Sharing habitat: Effects of migratory barnacle geese density on meadow breeding waders

S. Moonen* (Corresponding author), Jürgen Ludwig* (Corresponding author), H. Kruckenberg* (Corresponding author), G.J.D.M. Müskens, B.A. Nolet* (Corresponding author), H.P. van der Jeugd* (Corresponding author), Franz Bairlein* (Corresponding author)

*Corresponding author for this work

Research output: Contribution to journal/periodicalArticleScientificpeer-review

1 Citation (Scopus)
52 Downloads (Pure)

Abstract

1. Following targeted conservation actions most goose populations have increased. The growing goose populations caused an increase in human-wildlife conflicts and have the potential to affect nature values. As meadow birds, including meadow-breeding waders, were declining throughout Western Europe, the possible negative effect of rising numbers of foraging barnacle geese on their breeding success has been questioned.

2. We used GPS-transmitter data to measure the density of foraging barnacle geese during daylight hours. Using dynamic Brownian Bridge Movement Models (dBBMM), we investigated the effect of barnacle goose density on the territory distribution of five wader species, and on nest success of the locally common Northern lapwing. We used model selection methods to identify the importance of barnacle goose density related to other environmental factors.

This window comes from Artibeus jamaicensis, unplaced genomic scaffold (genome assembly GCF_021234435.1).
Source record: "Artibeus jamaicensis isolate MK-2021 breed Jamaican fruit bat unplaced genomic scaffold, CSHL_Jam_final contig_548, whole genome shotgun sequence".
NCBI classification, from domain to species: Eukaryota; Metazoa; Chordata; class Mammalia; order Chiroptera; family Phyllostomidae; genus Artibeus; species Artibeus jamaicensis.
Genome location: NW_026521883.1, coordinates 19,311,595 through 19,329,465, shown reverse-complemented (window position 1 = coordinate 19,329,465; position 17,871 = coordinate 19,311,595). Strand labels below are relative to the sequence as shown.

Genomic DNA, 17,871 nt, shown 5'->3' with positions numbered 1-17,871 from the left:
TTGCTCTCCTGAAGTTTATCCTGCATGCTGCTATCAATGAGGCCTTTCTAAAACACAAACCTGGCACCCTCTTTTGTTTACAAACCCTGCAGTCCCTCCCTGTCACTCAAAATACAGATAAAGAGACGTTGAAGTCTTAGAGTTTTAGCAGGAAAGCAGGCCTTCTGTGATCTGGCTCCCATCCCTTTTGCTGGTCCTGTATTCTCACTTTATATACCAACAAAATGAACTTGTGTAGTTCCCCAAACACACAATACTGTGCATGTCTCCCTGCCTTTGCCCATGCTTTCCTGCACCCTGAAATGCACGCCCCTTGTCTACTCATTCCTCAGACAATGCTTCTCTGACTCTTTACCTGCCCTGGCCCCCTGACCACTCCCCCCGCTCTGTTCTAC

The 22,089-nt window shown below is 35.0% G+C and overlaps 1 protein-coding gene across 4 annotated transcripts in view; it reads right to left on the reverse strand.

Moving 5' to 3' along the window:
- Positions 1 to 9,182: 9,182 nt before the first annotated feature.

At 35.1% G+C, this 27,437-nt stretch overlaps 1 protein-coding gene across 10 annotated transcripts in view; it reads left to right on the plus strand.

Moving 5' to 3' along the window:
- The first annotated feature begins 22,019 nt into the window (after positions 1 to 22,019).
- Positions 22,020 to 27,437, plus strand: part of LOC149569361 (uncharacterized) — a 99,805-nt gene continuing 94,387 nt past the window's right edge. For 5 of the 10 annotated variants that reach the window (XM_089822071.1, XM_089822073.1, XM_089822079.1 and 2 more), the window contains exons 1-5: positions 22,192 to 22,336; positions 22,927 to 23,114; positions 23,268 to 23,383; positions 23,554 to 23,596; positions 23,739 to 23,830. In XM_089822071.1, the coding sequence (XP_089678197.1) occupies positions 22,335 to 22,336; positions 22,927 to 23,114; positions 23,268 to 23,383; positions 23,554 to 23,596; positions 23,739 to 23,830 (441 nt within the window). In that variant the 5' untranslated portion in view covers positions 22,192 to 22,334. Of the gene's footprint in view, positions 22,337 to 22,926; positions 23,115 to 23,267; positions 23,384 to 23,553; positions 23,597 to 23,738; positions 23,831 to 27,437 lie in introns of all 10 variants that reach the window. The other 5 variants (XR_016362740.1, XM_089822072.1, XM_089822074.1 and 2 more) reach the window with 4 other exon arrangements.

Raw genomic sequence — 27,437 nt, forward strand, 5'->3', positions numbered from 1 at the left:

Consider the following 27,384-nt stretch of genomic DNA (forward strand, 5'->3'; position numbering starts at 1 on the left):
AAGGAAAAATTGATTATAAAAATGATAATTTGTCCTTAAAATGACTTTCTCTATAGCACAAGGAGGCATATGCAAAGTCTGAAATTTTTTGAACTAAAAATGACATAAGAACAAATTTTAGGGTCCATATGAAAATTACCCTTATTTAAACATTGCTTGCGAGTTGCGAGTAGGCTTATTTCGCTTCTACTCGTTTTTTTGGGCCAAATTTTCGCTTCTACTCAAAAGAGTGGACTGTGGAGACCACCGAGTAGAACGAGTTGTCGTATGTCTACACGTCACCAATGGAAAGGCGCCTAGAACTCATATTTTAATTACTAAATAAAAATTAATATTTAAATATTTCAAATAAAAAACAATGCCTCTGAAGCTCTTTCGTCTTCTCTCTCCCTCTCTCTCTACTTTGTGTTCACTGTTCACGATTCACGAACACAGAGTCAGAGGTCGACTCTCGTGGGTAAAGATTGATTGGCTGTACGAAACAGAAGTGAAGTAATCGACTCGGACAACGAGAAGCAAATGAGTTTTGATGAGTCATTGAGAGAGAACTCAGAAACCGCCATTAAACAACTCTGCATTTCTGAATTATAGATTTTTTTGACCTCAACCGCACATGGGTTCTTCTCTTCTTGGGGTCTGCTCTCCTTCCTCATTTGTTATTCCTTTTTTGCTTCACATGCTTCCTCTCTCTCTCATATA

3. Our results showed an insignificant positive association between barnacle goose density and nest territory density of the Northern lapwing and common redshank. Barnacle goose density had no influence on territory selection of godwit, oystercatcher and ringed plover. We did, however, find a negative correlation between barnacle geese density and the nest success of the Northern Lapwing.

4. We infer that either barnacle goose foraging leads to improved territory conditions for some wader species, or that both barnacle geese and waders prefer the same type of habitat for foraging and nesting. Higher barnacle goose density was correlated with fewer Northern lapwing nests being successful.

5. Synthesis and application: Experimental research is needed to disentangle the causal chain, but based on our observational findings, we suggest to increase water logging that may attract both barnacle geese and wader species. Further investigation on the effects of barnacle geese on wader species is necessary to identify the cause of the negative correlation between barnacle geese density and nest success of lapwings; nest protection experiments could give further insight.
Original languageEnglish
Article number126355
JournalJournal for Nature Conservation
Volume72
Early online date09 Feb 2023
DOIs
Publication statusPublished - Apr 2023

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